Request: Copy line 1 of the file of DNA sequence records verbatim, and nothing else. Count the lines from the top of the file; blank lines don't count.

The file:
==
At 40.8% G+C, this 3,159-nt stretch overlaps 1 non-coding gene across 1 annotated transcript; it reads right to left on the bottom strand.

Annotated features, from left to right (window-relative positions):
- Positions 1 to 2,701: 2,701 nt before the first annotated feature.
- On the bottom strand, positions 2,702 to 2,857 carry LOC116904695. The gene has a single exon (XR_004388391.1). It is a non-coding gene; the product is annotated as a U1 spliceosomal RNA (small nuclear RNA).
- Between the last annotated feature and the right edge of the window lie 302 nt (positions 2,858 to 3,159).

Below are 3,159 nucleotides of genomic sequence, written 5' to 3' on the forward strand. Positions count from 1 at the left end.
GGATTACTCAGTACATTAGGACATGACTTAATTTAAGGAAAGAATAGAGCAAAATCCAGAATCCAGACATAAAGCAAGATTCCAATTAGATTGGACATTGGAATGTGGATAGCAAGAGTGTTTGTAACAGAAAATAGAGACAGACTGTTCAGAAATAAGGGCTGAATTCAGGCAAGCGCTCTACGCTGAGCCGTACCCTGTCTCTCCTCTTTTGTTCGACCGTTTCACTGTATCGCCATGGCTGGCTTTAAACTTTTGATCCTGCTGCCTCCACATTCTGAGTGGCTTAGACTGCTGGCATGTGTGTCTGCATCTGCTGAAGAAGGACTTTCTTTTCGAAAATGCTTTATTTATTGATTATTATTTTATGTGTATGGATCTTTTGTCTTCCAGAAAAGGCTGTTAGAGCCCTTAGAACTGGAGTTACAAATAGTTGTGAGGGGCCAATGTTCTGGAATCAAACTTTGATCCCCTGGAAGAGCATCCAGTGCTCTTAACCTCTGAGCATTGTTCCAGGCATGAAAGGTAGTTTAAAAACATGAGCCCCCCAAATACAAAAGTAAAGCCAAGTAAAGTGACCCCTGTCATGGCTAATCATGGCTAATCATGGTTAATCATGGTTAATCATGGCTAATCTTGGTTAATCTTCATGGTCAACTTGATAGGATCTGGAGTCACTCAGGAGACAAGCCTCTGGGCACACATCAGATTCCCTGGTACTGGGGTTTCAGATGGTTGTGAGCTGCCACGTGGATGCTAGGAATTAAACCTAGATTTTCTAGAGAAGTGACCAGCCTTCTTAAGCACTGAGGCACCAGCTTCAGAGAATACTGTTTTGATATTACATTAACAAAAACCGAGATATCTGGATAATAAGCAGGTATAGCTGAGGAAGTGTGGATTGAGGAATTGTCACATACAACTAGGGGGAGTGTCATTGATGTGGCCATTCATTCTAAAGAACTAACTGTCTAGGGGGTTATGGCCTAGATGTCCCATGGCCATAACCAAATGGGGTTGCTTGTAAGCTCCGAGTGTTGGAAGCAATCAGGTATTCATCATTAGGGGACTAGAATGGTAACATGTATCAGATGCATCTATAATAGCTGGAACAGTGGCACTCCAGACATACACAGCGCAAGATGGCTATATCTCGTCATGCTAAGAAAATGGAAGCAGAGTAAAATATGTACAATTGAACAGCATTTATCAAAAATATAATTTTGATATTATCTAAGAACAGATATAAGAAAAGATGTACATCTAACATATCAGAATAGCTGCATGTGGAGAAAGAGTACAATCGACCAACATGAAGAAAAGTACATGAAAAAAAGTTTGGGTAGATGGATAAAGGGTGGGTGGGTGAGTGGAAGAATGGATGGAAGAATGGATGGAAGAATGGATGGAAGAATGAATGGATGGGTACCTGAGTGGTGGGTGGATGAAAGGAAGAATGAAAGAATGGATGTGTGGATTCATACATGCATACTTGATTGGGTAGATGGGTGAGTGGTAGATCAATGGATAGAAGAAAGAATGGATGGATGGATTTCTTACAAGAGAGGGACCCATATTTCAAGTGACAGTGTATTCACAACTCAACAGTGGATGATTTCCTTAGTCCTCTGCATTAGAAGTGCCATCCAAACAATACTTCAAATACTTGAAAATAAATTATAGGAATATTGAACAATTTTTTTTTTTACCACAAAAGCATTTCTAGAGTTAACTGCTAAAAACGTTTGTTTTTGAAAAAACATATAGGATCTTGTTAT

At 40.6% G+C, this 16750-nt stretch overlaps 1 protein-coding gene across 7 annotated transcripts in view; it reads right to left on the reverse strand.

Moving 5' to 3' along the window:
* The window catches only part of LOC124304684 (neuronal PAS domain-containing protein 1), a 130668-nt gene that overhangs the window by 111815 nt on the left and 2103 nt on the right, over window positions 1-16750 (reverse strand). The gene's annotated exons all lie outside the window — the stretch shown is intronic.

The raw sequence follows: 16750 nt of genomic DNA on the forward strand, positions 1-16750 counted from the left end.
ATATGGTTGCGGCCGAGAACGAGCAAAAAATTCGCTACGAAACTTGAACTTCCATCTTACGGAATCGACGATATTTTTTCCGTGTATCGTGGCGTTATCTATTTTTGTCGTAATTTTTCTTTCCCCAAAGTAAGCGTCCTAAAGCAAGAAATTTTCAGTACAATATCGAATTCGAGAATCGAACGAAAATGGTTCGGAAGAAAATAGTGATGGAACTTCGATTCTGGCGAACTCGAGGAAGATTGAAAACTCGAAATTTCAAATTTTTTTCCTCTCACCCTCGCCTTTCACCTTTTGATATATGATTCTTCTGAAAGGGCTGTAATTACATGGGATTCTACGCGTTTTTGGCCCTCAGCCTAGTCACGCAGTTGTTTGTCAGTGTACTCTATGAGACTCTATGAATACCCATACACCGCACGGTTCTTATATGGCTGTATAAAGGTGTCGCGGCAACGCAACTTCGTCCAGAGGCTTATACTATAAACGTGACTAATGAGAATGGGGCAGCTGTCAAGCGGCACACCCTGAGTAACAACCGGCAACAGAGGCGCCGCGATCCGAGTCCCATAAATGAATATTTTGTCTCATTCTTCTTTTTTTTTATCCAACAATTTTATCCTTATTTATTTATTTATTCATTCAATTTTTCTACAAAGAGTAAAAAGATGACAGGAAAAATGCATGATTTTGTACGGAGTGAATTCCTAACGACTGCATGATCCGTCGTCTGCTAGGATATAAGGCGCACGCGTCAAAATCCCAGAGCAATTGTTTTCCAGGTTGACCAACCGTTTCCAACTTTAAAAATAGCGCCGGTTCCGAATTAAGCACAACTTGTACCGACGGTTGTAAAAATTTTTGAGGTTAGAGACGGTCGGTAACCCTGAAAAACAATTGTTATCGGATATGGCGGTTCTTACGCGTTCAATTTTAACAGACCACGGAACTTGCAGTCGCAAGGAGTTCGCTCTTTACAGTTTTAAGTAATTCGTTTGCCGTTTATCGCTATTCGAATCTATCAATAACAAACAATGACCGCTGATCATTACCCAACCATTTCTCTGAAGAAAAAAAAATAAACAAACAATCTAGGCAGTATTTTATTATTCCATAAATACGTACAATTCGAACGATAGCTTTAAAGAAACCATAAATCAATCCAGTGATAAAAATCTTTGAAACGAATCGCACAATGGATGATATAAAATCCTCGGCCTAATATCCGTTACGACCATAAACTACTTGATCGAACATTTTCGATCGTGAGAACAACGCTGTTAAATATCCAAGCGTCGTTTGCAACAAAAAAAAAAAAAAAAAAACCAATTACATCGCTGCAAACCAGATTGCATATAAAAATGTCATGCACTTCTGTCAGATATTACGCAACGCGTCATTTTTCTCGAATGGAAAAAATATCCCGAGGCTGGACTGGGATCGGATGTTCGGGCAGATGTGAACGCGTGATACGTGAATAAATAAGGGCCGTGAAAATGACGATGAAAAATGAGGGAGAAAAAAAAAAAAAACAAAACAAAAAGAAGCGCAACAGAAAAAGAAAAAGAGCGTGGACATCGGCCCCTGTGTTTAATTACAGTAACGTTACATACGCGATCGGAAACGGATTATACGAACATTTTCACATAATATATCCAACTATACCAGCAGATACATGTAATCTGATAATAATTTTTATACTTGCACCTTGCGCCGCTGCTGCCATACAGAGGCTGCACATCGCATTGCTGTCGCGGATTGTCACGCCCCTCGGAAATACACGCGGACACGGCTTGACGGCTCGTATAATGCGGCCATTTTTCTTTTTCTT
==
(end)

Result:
At 40.8% G+C, this 3,159-nt stretch overlaps 1 non-coding gene across 1 annotated transcript; it reads right to left on the bottom strand.